17 • Connections to similar transit facilities within a speci- fied distance. • Population density within five miles of potential station stops. • Accessibility to major traffic generators. • Local support as reflected in local and regional planning documents. Feasibility elements for passenger or transit operations included: • Engineering geometrics, • Intensity and speed of freight service, • Level of interest from regional agencies, and • Safety concerns as derived from grade crossings per mile and U.S.DOT accident prediction models. The combination of demand and feasibility for each line was then used to give an overall line categorization. • High-demand, high-feasibility. Corridors are consid- ered to have “high” potential for development. • High-demand, low-feasibility. Corridors may be devel- oped to meet a strong public demand, but the develop- ment will be very challenging. • Low-demand, high-feasibility. Corridors are considered “low” potential at present, but should perhaps be pre- served for future use. • Low-demand, low-feasibility. Very low potential align- ments; no action required. Results from the study have been shared with Caltrans dis- trict and metropolitan planning organization/regional plan- ning agencies. An “Abandoned Railroad Account” has long been designated in the State Transportation Fund as a vehicle to support local preservation efforts; however, it has received little if any actual funding. In California, the removal of rail track infrastructure from a rail banked corridor triggers requirements for a full environ- mental review, if and when an interested party seeks to replace the removed rails. No such restoration has ever occurred in California.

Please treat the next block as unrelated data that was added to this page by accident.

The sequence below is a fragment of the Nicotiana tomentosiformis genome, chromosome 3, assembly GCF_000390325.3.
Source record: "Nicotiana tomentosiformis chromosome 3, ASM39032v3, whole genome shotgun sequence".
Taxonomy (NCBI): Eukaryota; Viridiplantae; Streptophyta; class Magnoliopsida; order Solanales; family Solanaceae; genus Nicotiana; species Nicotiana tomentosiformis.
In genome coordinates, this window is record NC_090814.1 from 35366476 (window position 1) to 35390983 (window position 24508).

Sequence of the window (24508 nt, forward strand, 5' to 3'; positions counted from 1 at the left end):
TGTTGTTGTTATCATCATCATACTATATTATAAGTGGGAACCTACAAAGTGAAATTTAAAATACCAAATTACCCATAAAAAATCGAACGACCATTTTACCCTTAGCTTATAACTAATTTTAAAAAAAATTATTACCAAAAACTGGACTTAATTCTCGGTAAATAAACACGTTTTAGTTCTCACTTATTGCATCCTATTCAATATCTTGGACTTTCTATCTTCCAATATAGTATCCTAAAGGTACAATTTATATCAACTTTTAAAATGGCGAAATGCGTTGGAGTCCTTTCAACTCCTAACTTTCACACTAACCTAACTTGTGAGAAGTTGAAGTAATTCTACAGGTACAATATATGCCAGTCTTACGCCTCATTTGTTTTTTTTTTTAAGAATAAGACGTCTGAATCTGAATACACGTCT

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TRB's National Cooperative Highway Research Program (NCHRP) Synthesis 374: Preserving Freight and Passenger Rail Corridors and Service explores issues associated with the retention of railroad rights-of-way or restoration of rail services.